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The New Evangelical Social Engagement$
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Brian Steensland and Philip Goff

Print publication date: 2013

Print ISBN-13: 9780199329533

Published to Oxford Scholarship Online: January 2014

DOI: 10.1093/acprof:oso/9780199329533.001.0001

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PRINTED FROM OXFORD SCHOLARSHIP ONLINE (oxford.universitypressscholarship.com). (c) Copyright Oxford University Press, 2021. All Rights Reserved. An individual user may print out a PDF of a single chapter of a monograph in OSO for personal use. date: 27 November 2021

Evangelicals of the 1970s and 2010s

Evangelicals of the 1970s and 2010s

What’s the Same, What’s Different, and What’s Urgent

Chapter:
(p.280) 13 Evangelicals of the 1970s and 2010s
Source:
The New Evangelical Social Engagement
Author(s):

R. Stephen Warner

Publisher:
Oxford University Press
DOI:10.1093/acprof:oso/9780199329533.003.0013

Drawing primarily on two sources–my own work on new evangelicals of the 1970s and on the research reported in this volume–I reflect as a sociologist on continuities and differences between the two moments, both periods of renewal and refreshment. A winsome symbol of continuity between the two moments is their commitment to communal devotion. More problematic aspects of evangelical continuity are insistence on “distinction” from aspects of the cultural environment that are perceived to be polluting and a particular form of cultural captivity. The major difference is that many of the 1970s-era new evangelicals were new converts to evangelicalism, whereas those of the 2000s were brought up as evangelicals. Separating the two moments in time and spirit was the thirty-year alliance of American evangelicalism with the Republican Party, an alliance that the twenty-first-century activists explicitly distance themselves from. I challenge these new activists not to conflate partisan de-alignment with political disengagement and argue that they must work politically as well as theologically toward repairing the damage done to American public life–the political system, civil society, and the church–by the power given to the Republican party by the votes of the “Christian Right.”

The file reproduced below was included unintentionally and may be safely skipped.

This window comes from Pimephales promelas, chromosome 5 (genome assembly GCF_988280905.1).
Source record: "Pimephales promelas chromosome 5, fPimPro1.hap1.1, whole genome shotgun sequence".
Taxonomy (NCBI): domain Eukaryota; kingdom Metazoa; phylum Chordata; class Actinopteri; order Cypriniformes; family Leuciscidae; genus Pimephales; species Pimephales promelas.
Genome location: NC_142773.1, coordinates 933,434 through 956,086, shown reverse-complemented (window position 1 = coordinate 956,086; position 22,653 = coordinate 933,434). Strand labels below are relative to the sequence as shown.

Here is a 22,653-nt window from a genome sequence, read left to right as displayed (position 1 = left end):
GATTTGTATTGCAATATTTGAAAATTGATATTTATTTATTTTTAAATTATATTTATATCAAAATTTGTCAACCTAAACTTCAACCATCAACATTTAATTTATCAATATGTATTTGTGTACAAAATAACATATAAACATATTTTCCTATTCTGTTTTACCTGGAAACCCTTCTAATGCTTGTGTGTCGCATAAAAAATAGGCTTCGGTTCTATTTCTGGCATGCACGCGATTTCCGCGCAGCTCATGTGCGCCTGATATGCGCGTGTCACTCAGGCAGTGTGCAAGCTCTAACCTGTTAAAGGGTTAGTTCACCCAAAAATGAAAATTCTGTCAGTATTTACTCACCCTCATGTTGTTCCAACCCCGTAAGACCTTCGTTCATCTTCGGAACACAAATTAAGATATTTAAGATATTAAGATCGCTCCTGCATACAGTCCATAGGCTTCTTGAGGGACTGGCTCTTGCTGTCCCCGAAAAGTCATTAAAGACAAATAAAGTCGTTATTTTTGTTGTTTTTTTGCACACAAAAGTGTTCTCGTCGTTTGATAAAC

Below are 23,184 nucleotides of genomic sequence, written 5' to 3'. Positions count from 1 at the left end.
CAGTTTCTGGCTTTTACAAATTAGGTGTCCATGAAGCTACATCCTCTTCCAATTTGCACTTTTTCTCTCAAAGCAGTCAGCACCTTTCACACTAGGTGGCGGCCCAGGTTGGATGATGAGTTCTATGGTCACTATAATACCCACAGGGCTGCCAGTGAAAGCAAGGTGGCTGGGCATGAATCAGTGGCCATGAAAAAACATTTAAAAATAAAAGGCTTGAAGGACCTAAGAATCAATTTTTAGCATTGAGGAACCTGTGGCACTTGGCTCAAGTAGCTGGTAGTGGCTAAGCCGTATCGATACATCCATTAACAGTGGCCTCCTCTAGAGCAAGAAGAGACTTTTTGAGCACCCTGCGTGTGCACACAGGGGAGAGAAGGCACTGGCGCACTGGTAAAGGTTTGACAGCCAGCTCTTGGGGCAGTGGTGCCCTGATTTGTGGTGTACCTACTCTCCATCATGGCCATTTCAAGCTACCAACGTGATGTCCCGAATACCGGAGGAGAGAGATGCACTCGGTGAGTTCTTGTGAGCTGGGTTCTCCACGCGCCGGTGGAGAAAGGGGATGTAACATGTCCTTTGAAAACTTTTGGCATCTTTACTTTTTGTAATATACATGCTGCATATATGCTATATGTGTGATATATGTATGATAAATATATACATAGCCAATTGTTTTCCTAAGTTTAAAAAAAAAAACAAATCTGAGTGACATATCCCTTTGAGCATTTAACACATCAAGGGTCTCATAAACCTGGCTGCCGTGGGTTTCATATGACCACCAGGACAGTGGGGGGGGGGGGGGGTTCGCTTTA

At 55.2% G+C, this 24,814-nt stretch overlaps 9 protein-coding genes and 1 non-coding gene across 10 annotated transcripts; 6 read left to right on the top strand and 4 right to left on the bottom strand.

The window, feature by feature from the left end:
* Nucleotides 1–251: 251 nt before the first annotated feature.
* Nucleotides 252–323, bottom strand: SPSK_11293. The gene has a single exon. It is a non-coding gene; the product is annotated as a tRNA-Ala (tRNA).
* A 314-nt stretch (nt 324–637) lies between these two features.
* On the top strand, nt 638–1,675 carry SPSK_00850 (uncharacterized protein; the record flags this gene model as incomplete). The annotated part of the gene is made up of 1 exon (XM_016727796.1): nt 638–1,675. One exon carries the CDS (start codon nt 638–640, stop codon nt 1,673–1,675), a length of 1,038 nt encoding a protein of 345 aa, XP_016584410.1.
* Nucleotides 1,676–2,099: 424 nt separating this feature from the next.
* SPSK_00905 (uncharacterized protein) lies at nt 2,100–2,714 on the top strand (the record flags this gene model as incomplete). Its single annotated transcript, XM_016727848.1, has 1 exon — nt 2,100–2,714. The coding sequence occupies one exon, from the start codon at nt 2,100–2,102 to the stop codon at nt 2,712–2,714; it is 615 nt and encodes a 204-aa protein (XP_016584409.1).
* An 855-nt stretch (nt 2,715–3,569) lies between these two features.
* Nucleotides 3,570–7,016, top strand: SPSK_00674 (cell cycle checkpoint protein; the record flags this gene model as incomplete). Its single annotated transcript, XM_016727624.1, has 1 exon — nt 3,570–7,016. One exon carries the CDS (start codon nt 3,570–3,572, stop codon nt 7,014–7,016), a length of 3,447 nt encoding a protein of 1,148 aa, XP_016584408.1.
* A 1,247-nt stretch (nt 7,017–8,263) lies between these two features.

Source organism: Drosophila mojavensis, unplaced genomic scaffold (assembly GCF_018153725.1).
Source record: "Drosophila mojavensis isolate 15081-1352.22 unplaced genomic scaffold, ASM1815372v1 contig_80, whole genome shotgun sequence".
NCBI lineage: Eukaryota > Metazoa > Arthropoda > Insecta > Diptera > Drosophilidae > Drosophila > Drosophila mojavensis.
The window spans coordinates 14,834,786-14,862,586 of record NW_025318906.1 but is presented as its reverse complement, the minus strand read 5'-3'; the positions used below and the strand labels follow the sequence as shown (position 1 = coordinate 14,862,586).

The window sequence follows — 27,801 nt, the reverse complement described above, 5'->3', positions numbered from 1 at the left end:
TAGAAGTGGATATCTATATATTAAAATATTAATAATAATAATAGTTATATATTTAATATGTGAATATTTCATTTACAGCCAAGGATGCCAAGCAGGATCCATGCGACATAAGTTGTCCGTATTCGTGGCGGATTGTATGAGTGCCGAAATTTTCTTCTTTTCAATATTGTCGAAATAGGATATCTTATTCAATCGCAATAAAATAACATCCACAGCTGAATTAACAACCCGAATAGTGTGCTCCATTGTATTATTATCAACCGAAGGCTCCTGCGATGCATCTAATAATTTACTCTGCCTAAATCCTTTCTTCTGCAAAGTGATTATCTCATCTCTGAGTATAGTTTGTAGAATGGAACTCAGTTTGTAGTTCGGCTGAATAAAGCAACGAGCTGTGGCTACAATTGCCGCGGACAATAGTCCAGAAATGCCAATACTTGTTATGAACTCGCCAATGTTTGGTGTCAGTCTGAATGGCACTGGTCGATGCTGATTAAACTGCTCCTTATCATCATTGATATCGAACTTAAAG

Keywords:   Evangelicals, 1970s, Politics, Religious right, Disengagement

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